Kathleen Clerk"Untitled No. 2"
Thrid place Manipulated Images
When asked to describe her award-winning photograph, Kathleen Clerk cops a grin and says matter-of-factly, "Disturbing." Not content to let images appear as they are in real life, Clerk would prefer to tweak the subjects she shoots. In her own words, "messing with" images is extremely satisfying.
Clerk, 27, created "Untitled No. 2" using an emulsion transfer process and aluminum foil. The photograph itself was taken almost as an afterthought, at the end of a photo session with her younger brother, who she confesses is her "favorite model." As he disentangled himself from the pose, she popped a blur filter onto her lens and took some shots. Fortunately, the lens gave the picture a distorted quality that reflected the feeling of tension she had been seeking all along.
One of the aspects Clerk enjoys most about photography is the steps it takes to create an image. "I love process," she explains. "I like that I can control it." Emulsion transfer enhances that enjoyment.
To create "Untitled No. 2," Clerk used a slide printer to put the image onto Polaroid film. She then placed the film in boiling water and then in cold water, to separate the emulsion layer from the paper.
After floating the emulsion onto a sheet of acetate, she transferred the translucent image onto the aluminum foil.
Because of the delicacy of the emulsion and its susceptibility to tearing, "Untitled No. 2" was Clerk's 10th attempt at placing the image intact. But she chose the process because of the sense of fluidity it lends to the blurred image. She selected crinkled aluminum foil as a backdrop because of the texture's sense of tension. "It's not smooth and simple," she says.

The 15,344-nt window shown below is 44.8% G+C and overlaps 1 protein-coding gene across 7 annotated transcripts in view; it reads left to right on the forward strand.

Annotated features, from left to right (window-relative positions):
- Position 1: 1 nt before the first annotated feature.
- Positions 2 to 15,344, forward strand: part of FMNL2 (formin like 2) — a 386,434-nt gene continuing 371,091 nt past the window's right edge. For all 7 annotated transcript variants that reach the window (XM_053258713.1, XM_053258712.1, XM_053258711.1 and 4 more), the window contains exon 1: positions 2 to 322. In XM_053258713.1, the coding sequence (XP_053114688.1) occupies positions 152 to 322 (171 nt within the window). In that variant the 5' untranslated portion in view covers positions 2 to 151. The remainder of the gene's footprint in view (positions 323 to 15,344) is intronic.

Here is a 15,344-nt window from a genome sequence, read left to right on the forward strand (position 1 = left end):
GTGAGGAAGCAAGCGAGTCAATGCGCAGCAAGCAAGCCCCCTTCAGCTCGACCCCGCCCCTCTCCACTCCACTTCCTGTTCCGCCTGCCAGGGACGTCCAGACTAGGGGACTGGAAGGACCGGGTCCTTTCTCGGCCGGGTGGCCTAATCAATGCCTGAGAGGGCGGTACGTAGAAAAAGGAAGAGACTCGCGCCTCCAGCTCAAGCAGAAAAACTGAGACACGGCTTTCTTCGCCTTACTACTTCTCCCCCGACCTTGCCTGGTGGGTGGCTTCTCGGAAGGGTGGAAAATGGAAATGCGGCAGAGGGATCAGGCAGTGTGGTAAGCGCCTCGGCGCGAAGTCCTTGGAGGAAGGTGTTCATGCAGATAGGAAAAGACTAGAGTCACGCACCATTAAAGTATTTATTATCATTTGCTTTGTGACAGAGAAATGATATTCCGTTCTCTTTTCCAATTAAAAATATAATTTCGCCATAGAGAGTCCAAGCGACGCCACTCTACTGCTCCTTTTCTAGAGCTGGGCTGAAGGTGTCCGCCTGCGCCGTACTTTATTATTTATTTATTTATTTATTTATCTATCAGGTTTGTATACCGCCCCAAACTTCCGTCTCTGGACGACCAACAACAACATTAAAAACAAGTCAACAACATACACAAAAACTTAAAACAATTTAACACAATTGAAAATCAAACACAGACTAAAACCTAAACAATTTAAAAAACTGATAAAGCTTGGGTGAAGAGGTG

Clerk received a B.S. degree in photography from San Jose State University.
During the day, she works as the marketing and office manager for a Palo Alto
architectural firm. Not surprisingly, one part of the job that she enjoys is
taking architectural photographs.
Clerk's other talents include painting--she uses emulsion transfers there, too--and digital photo-manipulation. She spends about five hours a week on her creative pursuits, although she wishes she had more time.
In spite of Clerk's education, she had never entered a contest before the Palo
Alto Weekly's. And she almost didn't enter the winning photograph, concerned
that its disturbing image might make people think she was "strange." But at
the encouragement of her co-workers, she took the plunge.
Clerk says the recognition for her work has come at a good time. Discouraged until now that she has not been earning a living through her art,she calls this award "an inspiration to do more." Soon, she plans to take some time off, when she'll stay at home and, uninterrupted, manipulate images to her heart's content.
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